Much of the decade of civic journalism has been about building entry points for readers and viewers into the news.
The goals were:
And the decade has been rich with experimentation. Much of that experimentation has been about layering onto the journalism - either before you wrote the story or after the story piqued community interest - some kind of interaction with readers and viewers.
- To enrich the journalism.
- To make it more authentic.
- To build some civic capital - engage people in problem solving or deliberation.
- Above all, to deliver connections that actually meant something.
The arc of experimentation has been exciting.
Civic journalism started the decade with election projects - looking for voters' issues instead of candidates' issues, via polling, focus groups, face-to-face interaction with those running.
It morphed into enterprise stories on a number of community issues. Early entry points usually involved some kind of interaction in a real space - such as a town hall meeting.
As the decade progressed, we found that these early interactions kept bootstrapping themselves into more and more sophisticated connections with audiences.
So from town halls or pizza parties, you might advance to action teams or mock juries or study circles.
Along the way, an appetite for the subtler interactions of civic mapping emerged. Open-ended listening, unpacking buzzwords or code words. Asking the questions, "What do you make of that? Tell me more. What are your aspirations?"
Then came the Internet, and Web chats became a popular form of connection.
Now we are seeing the appetite for interactions going in some fascinating new directions from computer or video kiosks to digital connections via tax calculators or Web games.
In short, the connections built attachments with audiences, which then built relationships with the news organizations.
Now, for some newsrooms, the word "connections" is replacing the word "convergence."
Think about it:
With convergence and new media you focus on:
There is a lot of concern with immediacy, with getting it first, then linking to go deeper.
- Mix (breaking news, entertainment)
But it's journalists vs. news consumers.
The epiphany for civic journalists has been focus first on them - the readers or viewers.
Focus on the relationship with them, the connections with them, then the journalism improves. How do you build a relationship? Through interactions, participation.
So the growing effort to build connections is moving into:
The goals are:
- Showing as well as telling. Not everyone loves the linear narrative.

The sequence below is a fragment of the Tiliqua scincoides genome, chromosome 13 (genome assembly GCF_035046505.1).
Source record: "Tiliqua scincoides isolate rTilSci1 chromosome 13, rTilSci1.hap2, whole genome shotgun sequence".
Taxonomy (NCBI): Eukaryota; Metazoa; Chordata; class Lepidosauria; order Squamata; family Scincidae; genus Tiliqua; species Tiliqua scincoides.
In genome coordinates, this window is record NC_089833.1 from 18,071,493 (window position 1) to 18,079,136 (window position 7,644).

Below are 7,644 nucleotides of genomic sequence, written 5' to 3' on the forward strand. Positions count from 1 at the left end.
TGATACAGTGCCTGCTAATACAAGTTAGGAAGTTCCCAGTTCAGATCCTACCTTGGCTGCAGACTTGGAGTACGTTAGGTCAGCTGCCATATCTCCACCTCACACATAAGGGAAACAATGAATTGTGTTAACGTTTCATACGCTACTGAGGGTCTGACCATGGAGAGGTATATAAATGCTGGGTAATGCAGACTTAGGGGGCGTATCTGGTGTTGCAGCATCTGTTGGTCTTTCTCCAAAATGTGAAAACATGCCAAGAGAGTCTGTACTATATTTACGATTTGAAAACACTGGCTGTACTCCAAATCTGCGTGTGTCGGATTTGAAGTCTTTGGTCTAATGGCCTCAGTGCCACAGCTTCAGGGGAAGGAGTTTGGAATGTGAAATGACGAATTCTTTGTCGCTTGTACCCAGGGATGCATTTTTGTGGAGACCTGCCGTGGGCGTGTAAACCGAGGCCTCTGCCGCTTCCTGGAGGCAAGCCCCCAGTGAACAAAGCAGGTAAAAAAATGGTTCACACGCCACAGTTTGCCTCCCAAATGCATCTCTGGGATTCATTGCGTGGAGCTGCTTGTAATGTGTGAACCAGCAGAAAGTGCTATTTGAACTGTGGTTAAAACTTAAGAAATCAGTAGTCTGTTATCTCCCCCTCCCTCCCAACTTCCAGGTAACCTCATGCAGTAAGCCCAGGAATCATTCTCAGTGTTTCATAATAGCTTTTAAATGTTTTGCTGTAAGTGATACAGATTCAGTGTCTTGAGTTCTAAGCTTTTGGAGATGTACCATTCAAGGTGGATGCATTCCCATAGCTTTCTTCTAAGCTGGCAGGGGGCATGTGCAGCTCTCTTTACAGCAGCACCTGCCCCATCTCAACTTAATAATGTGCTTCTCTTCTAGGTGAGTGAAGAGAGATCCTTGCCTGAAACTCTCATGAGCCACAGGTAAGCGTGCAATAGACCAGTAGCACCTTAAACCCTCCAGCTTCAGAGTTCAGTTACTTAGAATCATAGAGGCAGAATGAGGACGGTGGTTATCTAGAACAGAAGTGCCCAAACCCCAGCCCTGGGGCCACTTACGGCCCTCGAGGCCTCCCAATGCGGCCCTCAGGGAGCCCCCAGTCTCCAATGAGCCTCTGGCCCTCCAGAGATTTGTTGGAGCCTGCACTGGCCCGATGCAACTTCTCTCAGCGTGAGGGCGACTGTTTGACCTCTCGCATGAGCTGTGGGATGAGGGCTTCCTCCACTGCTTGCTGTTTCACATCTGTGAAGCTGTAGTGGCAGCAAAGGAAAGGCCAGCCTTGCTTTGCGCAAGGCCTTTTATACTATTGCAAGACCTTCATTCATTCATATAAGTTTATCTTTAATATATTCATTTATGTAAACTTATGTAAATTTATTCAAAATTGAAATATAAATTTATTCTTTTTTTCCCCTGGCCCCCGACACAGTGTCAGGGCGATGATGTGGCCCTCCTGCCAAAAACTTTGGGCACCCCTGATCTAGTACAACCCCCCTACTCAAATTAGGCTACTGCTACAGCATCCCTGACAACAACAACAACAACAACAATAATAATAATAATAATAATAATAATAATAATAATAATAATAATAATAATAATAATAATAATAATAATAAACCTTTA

- Delivering knowledge plus news.
- Providing lots of entry points.
- Providing venues for telling your own story.
- And composing your own internal story or narrative.
Future news will be more about story making than story telling.
- Utility, usefulness
- Added value
- Community building
This is already happening. People are starting to construct their own internal narratives by assembling components of information they get from a number of places: radio, TV, the Internet and e-mail. Places like "All Things Considered," Jay Leno, theonion.com or their next-door neighbor.
And they are arriving at the story they believe.
So I want to suggest to you that this is a significant development - especially as you prepare the next generation of journalists.
It may mean that you worry less about delivering the full story and more about building the many story components that people will assemble in their own fashion.
And rather than wring your hands, rejoice in some of the exciting directions this is leading. It's building all kinds of new connections. And as with any connections, the more you keep in touch, the more solid and enduring the relationship.
So we are seeing Blogs, E-letters, Web-based beats.
Spokane just yesterday sent me its first interactive obit - complete with audio and video.
Now tax calculators, clickable maps, choices exercises, simulations and matchmakers are the emerging tools for building connections.
Historically journalists have always focused on craftsmanship. I think now we need to focus on connections. Find the novel entry points. Start building those attachments that lead to relationships and a loyal audience.
You need to figure out how to prepare your students for where the industry is going. And this is a wonderful venue for teaching and research to interface. You can build the connections and you can also measure the impact.
I'd suggest a great curriculum segment would be: Less noise, more intelligent interaction.